Breaking news: Teenage girls have complex friendships. I know this not because I'm a teenage girl (I'm a gay man, actually, which I guess can be sort of the same thing) but because television and film told me so.

Growing up, they acted as my guide into their confusing minds and taught me that when you put two of them together; there can be, like, a lot of fighting and nuanced behavior. Below are the five TV shows and movies that gave me insight to their world and helped me form the stereotypes I hold on to so strongly today.


Teen Female Friendship # 1: My Best Friend is a Bad Influence But I Love Her Anyway.

Example: Angela Chase and Rayanne Graff from My So-Called Life

The friendship between My So-Called Life's Angela Chase and Rayanne Graff was so real that it was almost unnerving. Lets face it: every girl has had a Rayanne in their life-a self-destructive best friend who sometimes OD's on Ecstasy and manipulates you but deep down, really does love you. They cone from opposite backgrounds-Angela from a nuclear family in the suburbs and Rayanne from an absentee single-parent household–.but they find that, despite their differences, they both need each other. For Angela, Rayanne is a girl that can jumpstart her dull life. She inspires her to dye her mousy blonde hair red because if she doesn't, she "might die or something" and takes her to crazy parties where she can talk to cute boys. For Rayanne, Angela represents innocence and stability-qualities she's undoubtedly envious of. When she does that really shitty thing and sleeps with Angela's crush, Jordan Catalano, their friend Rickie makes the astute observation that it was just Rayanne's way of becoming Angela for a moment. These kinds of quiet moments made My So-Called Life a brilliant study on the complexities of teen relationships and one that has yet to be replicated on TV today.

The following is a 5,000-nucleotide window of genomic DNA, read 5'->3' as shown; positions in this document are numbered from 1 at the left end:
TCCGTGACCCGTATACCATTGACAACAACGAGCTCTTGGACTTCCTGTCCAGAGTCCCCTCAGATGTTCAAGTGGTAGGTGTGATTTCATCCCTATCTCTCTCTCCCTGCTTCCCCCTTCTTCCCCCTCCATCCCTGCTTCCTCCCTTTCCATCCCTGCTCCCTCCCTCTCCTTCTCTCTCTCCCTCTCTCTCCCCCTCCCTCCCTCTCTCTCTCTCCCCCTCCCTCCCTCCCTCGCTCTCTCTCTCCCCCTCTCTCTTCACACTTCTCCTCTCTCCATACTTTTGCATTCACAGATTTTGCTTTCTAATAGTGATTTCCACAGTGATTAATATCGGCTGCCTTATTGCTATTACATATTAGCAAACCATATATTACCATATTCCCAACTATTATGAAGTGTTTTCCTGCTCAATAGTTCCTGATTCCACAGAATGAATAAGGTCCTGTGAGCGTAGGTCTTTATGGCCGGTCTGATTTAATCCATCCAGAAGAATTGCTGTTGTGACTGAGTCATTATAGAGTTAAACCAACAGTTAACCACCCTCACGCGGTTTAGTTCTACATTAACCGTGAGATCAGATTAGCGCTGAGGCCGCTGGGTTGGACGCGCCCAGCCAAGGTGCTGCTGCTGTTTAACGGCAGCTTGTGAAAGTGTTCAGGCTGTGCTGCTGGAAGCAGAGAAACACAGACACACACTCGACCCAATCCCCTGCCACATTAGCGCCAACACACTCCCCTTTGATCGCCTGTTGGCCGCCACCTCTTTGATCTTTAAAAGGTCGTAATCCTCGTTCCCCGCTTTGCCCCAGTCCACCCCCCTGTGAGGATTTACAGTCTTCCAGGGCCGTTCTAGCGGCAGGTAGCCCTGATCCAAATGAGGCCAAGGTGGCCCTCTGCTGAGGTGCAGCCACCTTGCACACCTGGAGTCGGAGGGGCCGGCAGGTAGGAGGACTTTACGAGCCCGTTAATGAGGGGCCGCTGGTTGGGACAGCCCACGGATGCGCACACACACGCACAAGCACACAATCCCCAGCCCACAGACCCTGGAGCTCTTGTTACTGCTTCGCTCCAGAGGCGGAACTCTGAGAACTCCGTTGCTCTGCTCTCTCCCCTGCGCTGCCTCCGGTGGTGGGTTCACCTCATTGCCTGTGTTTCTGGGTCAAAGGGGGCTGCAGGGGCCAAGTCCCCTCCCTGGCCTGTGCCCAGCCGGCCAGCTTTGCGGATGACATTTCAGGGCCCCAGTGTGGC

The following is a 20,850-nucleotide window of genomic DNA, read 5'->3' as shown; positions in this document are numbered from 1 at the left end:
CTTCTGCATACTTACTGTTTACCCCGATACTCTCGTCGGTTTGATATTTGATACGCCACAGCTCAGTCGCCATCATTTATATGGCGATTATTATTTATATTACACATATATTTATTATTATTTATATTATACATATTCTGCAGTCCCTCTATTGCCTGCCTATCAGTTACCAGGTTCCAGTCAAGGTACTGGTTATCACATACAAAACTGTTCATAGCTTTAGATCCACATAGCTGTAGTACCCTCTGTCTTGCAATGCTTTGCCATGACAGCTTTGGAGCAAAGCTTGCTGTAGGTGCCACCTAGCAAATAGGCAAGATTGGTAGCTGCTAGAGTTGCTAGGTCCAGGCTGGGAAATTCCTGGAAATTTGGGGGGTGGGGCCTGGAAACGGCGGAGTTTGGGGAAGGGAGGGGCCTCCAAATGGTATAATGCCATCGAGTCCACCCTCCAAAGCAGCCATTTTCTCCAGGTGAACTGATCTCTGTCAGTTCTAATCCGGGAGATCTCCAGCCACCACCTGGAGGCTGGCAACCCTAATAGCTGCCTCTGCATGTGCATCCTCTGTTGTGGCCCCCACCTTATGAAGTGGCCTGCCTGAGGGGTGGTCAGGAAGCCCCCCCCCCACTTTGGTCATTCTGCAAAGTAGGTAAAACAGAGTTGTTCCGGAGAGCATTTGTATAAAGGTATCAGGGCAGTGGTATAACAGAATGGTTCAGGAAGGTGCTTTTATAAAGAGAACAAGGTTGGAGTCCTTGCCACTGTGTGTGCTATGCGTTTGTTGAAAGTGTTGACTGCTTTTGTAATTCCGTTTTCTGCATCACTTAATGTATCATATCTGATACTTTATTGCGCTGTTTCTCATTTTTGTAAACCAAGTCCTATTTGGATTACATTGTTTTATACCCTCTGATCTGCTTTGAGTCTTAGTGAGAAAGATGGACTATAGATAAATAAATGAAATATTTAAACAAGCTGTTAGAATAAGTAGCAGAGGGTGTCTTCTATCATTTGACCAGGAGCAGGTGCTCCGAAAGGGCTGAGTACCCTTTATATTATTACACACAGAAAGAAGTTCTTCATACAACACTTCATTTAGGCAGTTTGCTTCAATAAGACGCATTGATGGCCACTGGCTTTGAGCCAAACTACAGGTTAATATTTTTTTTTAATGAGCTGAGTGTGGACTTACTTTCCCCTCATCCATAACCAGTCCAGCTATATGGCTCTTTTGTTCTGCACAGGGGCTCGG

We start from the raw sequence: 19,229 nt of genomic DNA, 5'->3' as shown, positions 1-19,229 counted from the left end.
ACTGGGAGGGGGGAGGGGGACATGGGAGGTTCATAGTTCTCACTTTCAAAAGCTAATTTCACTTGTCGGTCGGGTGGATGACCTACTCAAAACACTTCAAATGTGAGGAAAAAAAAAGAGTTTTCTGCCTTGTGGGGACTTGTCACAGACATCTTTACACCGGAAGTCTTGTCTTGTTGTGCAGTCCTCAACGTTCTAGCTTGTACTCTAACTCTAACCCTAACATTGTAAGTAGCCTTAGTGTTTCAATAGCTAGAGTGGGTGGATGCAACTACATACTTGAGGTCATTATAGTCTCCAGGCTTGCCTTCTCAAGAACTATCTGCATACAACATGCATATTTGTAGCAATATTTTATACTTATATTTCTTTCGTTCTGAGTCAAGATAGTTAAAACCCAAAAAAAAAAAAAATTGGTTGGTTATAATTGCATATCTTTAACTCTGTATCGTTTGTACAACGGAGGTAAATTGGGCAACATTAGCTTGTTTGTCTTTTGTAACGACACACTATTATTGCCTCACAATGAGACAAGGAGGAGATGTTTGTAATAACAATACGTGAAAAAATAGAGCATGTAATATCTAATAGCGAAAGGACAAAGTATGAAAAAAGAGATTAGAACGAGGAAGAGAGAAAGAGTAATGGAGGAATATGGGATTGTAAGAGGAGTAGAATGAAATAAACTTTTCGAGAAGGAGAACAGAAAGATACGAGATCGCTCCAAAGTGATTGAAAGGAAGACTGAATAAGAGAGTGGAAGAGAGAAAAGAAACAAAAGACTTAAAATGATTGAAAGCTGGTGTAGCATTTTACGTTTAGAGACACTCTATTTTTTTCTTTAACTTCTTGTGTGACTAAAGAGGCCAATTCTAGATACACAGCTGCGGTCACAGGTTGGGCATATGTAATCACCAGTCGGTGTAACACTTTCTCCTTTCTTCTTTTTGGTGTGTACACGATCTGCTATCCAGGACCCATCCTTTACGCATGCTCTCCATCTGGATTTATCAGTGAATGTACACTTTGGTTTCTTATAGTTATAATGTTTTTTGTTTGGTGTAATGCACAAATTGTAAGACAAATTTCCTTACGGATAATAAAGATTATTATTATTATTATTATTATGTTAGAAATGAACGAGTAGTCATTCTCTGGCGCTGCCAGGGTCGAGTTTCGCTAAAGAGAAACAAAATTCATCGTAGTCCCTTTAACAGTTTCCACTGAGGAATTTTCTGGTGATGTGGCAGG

Teen Female Friendship # 2- My Best Friend is Super Embarrassing But I've Known Her Since I Was A Kid So Whatevs.

Example: Kimmy Gibbler and D.J. Tanner from Full House


Kimmy Gibbler and D.J. Tanner were an interesting duo. Like a true Tanner, D.J. was boring and self-righteous. She got good grades, had a hot jock boyfriend and by the end of a 22-minute episode, always did the "right" thing. In fact, the only bad thing she ever did was over-exercise and starve herself and even that was only because she was stressed out about getting a good score on her SAT's. Kimmy, on the other hand, was a hurricane. She came into the Tanners' house in bizarre loud outfits hurling insults at everybody. In one hilarious episode, she even got totally wasted. If this were real life, Kimmy would probably be too busy hanging out with the artsy drama freaks and listening to music like CocoRosie to even bother with D.J.'s imminent Adderall addiction and holier-than-thou attitude. But because this is TV, D.J. and Kimmy had to disregard their inherent differences and represent the power of childhood friendships. Later in life, it won't matter if one votes Democrat and the other worships Ann Coulter. They played with Barbie's together when they were five and for some female friendships, having that kind of history is enough.


Teen Female Friendship # 3: My Best Friend is Totally Rich And Loves to Party Like Me!

Example: Nicole Oakley and Maddy from Crazy/Beautiful